Tim Henman brushed aside the challenge of 22nd seed Juan Ignacio Chela to reach the semi-finals of the French Open for the first time.
Henman dictated play from the start, breaking Chela in the first game of the match, and never allowed the Argentine clay-courter to get into a rhythm.
The Briton again broke at the start of the second set and although Chela upped his level he was always second best.
One more break in the third was sufficient as Henman won 6-2 6-4 6-4.
The 29-year-old will now face third seed and tournament favourite Guillermo Coria in the semi-finals.
Henman is the first British man since Mike Sangster in 1963 to reach the last four at the French Open.
Should he upset Coria, Henman would match Bunny Austin's run to the final in 1937.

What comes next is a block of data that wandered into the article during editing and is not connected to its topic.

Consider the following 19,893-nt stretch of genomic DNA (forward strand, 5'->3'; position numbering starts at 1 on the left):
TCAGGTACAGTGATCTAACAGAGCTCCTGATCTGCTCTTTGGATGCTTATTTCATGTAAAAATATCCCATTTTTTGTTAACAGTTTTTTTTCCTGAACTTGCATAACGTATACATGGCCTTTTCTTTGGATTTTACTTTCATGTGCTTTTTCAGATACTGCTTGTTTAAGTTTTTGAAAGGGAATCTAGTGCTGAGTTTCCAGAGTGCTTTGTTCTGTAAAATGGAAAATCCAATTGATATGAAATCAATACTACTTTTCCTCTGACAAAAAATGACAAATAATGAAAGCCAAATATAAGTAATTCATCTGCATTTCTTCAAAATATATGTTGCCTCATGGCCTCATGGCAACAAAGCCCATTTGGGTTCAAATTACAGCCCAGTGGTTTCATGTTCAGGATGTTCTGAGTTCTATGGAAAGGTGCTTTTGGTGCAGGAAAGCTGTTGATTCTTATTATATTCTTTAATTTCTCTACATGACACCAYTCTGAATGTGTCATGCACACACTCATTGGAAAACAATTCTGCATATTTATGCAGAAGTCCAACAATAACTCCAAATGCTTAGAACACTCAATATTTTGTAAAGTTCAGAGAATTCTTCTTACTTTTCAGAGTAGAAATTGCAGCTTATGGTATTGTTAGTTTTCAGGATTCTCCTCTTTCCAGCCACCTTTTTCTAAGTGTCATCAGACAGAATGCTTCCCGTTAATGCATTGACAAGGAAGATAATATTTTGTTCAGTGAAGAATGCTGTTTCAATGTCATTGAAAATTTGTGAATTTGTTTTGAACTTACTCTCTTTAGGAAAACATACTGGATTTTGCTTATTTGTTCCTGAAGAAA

Until this year, Henman's best Grand Slam performances had all come on grass at Wimbledon where he has been a semi-finalist four times.
Against Chela, he was irresistible.
He raced through the first set in just 30 minutes with two breaks in the first and seventh games, hitting winners at will from the baseline and at the net.
The ninth seed opened the second set with another break, gave it back with a
double fault in the second but carved out a crucial second in the third game with a wonderful drop volley.
A pinpoint backhand volley set up set point in the second set and he wrapped it up when the Argentine netted a return.
Chela, a favourite to beat Henman, could find no answer to the Briton's relentless attacking game.
He was broken again in the fifth game of the third set and Henman then served two love games to move to 5-3.
Chela held for 5-4 but an ace from Henman set up match point and he booked his semi-final place with another assured volley.